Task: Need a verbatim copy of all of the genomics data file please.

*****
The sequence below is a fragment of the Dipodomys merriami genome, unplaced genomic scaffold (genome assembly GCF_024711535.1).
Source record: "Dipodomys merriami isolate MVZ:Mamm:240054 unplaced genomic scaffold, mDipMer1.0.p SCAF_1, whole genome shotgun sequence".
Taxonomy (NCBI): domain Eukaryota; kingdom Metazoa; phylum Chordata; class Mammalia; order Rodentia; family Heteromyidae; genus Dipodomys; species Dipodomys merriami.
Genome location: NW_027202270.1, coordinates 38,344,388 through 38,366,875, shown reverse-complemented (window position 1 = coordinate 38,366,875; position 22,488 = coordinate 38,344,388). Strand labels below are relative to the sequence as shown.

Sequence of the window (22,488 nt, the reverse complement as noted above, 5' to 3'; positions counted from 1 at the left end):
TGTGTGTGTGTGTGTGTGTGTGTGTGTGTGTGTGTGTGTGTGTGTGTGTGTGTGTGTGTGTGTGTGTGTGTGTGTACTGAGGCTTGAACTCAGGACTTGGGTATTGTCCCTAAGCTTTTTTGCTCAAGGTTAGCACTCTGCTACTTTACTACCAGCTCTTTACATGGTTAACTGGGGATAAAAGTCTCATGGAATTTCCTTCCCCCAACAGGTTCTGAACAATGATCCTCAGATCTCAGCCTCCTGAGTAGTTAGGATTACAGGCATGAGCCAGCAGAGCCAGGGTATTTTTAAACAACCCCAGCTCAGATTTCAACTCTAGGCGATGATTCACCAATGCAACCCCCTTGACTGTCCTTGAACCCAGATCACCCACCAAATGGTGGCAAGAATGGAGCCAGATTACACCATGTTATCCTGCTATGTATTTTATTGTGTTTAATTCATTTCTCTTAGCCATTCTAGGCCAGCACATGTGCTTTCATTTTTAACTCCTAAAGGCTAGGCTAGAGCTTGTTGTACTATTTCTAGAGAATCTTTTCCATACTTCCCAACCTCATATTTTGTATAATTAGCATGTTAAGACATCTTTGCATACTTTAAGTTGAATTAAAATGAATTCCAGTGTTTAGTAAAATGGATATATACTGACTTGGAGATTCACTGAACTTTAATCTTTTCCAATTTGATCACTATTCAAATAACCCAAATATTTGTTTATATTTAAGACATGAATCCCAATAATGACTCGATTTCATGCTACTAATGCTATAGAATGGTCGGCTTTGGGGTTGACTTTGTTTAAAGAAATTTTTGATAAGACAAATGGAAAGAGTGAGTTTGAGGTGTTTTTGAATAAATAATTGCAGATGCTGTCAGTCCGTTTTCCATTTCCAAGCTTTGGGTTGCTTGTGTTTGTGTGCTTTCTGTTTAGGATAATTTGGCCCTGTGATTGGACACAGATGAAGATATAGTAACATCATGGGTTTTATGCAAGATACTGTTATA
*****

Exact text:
The sequence below is a fragment of the Dipodomys merriami genome, unplaced genomic scaffold (genome assembly GCF_024711535.1).
Source record: "Dipodomys merriami isolate MVZ:Mamm:240054 unplaced genomic scaffold, mDipMer1.0.p SCAF_1, whole genome shotgun sequence".
Taxonomy (NCBI): domain Eukaryota; kingdom Metazoa; phylum Chordata; class Mammalia; order Rodentia; family Heteromyidae; genus Dipodomys; species Dipodomys merriami.
Genome location: NW_027202270.1, coordinates 38,344,388 through 38,366,875, shown reverse-complemented (window position 1 = coordinate 38,366,875; position 22,488 = coordinate 38,344,388). Strand labels below are relative to the sequence as shown.

Sequence of the window (22,488 nt, the reverse complement as noted above, 5' to 3'; positions counted from 1 at the left end):
TGTGTGTGTGTGTGTGTGTGTGTGTGTGTGTGTGTGTGTGTGTGTGTGTGTGTGTGTGTGTGTGTGTGTGTGTGTACTGAGGCTTGAACTCAGGACTTGGGTATTGTCCCTAAGCTTTTTTGCTCAAGGTTAGCACTCTGCTACTTTACTACCAGCTCTTTACATGGTTAACTGGGGATAAAAGTCTCATGGAATTTCCTTCCCCCAACAGGTTCTGAACAATGATCCTCAGATCTCAGCCTCCTGAGTAGTTAGGATTACAGGCATGAGCCAGCAGAGCCAGGGTATTTTTAAACAACCCCAGCTCAGATTTCAACTCTAGGCGATGATTCACCAATGCAACCCCCTTGACTGTCCTTGAACCCAGATCACCCACCAAATGGTGGCAAGAATGGAGCCAGATTACACCATGTTATCCTGCTATGTATTTTATTGTGTTTAATTCATTTCTCTTAGCCATTCTAGGCCAGCACATGTGCTTTCATTTTTAACTCCTAAAGGCTAGGCTAGAGCTTGTTGTACTATTTCTAGAGAATCTTTTCCATACTTCCCAACCTCATATTTTGTATAATTAGCATGTTAAGACATCTTTGCATACTTTAAGTTGAATTAAAATGAATTCCAGTGTTTAGTAAAATGGATATATACTGACTTGGAGATTCACTGAACTTTAATCTTTTCCAATTTGATCACTATTCAAATAACCCAAATATTTGTTTATATTTAAGACATGAATCCCAATAATGACTCGATTTCATGCTACTAATGCTATAGAATGGTCGGCTTTGGGGTTGACTTTGTTTAAAGAAATTTTTGATAAGACAAATGGAAAGAGTGAGTTTGAGGTGTTTTTGAATAAATAATTGCAGATGCTGTCAGTCCGTTTTCCATTTCCAAGCTTTGGGTTGCTTGTGTTTGTGTGCTTTCTGTTTAGGATAATTTGGCCCTGTGATTGGACACAGATGAAGATATAGTAACATCATGGGTTTTATGCAAGATACTGTTATA